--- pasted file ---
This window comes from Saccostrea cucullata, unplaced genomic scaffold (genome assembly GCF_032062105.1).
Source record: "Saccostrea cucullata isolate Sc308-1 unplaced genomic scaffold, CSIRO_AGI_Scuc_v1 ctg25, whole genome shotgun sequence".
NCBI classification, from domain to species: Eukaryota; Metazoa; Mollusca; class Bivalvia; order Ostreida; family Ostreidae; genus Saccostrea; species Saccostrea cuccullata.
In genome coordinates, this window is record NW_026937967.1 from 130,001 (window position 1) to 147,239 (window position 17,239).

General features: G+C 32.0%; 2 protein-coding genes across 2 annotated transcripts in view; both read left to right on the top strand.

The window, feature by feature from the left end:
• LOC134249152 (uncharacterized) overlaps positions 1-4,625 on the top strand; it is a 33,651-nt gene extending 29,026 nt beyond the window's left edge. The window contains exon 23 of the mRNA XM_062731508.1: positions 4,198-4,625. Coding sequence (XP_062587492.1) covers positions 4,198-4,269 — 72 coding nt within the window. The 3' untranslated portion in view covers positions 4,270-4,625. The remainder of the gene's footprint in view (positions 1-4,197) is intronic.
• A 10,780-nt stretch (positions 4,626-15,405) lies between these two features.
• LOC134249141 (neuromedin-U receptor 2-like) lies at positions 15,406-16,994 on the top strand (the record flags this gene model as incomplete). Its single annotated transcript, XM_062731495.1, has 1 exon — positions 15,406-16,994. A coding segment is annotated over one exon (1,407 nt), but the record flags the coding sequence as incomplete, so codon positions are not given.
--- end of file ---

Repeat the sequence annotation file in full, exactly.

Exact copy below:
This window comes from Saccostrea cucullata, unplaced genomic scaffold (genome assembly GCF_032062105.1).
Source record: "Saccostrea cucullata isolate Sc308-1 unplaced genomic scaffold, CSIRO_AGI_Scuc_v1 ctg25, whole genome shotgun sequence".
NCBI classification, from domain to species: Eukaryota; Metazoa; Mollusca; class Bivalvia; order Ostreida; family Ostreidae; genus Saccostrea; species Saccostrea cuccullata.
In genome coordinates, this window is record NW_026937967.1 from 130,001 (window position 1) to 147,239 (window position 17,239).

General features: G+C 32.0%; 2 protein-coding genes across 2 annotated transcripts in view; both read left to right on the top strand.

The window, feature by feature from the left end:
• LOC134249152 (uncharacterized) overlaps positions 1-4,625 on the top strand; it is a 33,651-nt gene extending 29,026 nt beyond the window's left edge. The window contains exon 23 of the mRNA XM_062731508.1: positions 4,198-4,625. Coding sequence (XP_062587492.1) covers positions 4,198-4,269 — 72 coding nt within the window. The 3' untranslated portion in view covers positions 4,270-4,625. The remainder of the gene's footprint in view (positions 1-4,197) is intronic.
• A 10,780-nt stretch (positions 4,626-15,405) lies between these two features.
• LOC134249141 (neuromedin-U receptor 2-like) lies at positions 15,406-16,994 on the top strand (the record flags this gene model as incomplete). Its single annotated transcript, XM_062731495.1, has 1 exon — positions 15,406-16,994. A coding segment is annotated over one exon (1,407 nt), but the record flags the coding sequence as incomplete, so codon positions are not given.